Traveling from Florida for Dance Marathon: a laser-tag experience

Dance Marathon participants could play laser tag for a few hours on the IMU ground floor as a break from upstairs dancing.

Participants+play+laser+tag+during+Dance+Marathon+in+the+Iowa+Memorial+Union+on+Friday%2C+Feb.+2%2C+2018.+%28James+Year%2FThe+Daily+Iowan%29
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Traveling from Florida for Dance Marathon: a laser-tag experience

Participants play laser tag during Dance Marathon in the Iowa Memorial Union on Friday, Feb. 2, 2018. (James Year/The Daily Iowan)

Participants play laser tag during Dance Marathon in the Iowa Memorial Union on Friday, Feb. 2, 2018. (James Year/The Daily Iowan)

The Daily Iowan; Photos by James

Participants play laser tag during Dance Marathon in the Iowa Memorial Union on Friday, Feb. 2, 2018. (James Year/The Daily Iowan)

The Daily Iowan; Photos by James

The Daily Iowan; Photos by James

Participants play laser tag during Dance Marathon in the Iowa Memorial Union on Friday, Feb. 2, 2018. (James Year/The Daily Iowan)

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The usual lunch and pool tables of the Hawkeye Room on the IMU ground floor retired for the weekend to be replaced with a laser-tag obstacle course for Dance Marathon participants.

Once competitors picked out their weapons of choice and assumed their positions, the lights went out, leaving the room pitch black except for black lights illuminating white and neon colors.

Green-shirted dancers and blue-shirted kids ducked behind 5-foot black and yellow football-shaped inflatables and peeked around brick columns in the Hawkeye Room, trying to dodge “bullets” from the opposing team’s laser guns.

After one five-minute game ended, a group of dancers and a few kids filed out of the room, joking about who got the most “kills.”

One kid in the group, Jordyn Gourley, 10, came up all the way from Florida to be in the UI Dance Marathon. Her family moved south in July, but having participated in Dance Marathon for the last few years, Jordyn said she didn’t want to miss the Big Event this year.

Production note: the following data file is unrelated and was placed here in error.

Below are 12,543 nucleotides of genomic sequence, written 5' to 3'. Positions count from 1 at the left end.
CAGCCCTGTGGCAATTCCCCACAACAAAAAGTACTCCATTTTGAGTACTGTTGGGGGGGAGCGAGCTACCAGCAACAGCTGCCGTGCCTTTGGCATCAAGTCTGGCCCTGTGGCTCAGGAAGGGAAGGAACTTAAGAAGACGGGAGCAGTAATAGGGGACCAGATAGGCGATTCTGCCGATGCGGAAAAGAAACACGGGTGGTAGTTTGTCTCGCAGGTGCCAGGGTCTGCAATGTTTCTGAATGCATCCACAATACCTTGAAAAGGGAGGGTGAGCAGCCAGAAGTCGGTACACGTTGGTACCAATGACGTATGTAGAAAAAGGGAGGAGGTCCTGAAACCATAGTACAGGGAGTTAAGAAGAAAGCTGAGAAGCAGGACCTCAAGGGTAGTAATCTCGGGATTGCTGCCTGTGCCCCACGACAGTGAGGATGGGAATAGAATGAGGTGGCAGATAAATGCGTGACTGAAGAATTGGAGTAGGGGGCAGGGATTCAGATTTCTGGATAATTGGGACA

“I wanted to see all my friends again,” she said.

She couldn’t remember who won or how many “kills” she got (although group members insisted she must have had the highest on the team), but she said she loved the experience and gave the *The Daily Iowan* a play-by-play of the action.

“I was sitting in the corner, by the wall behind the Herky [statue], because there are no LED lights, so they couldn’t see me,” Jordyn said.

She stood on a raised platform and peeking from behind the Herky statue, took out unsuspecting opponents from behind with quick precision.

A game of laser tag lasts about five minutes, with teams of around 10 people — dancers and kids alike — weaving in and out of obstacles to try to take down the other team. Music played in the background, amid beeps of laser-tag participants recharging after being “killed”.

“People like it; we’ve got a long line outside,” Dance Marathon Relations Chair Dalton Bierer said, referring to a queue of participants snaking around from the IMU north entrance to the Hawkshop at the time of the interview. “I think people like a distraction.”

Laser tag débuted last year, according to Dance Marathon volunteers. This year, laser tag started at 9:30 p.m. and ended at 12:30 a.m.

One of Jordyn’s group members, UI sophomore Ryan Downing, said the best part was spending time with the kids.

“We’ve been hanging out with these guys for probably about an hour now,” he said. “It’s just an awesome thing, for them to be able to come out here and have a good time with us.”

 

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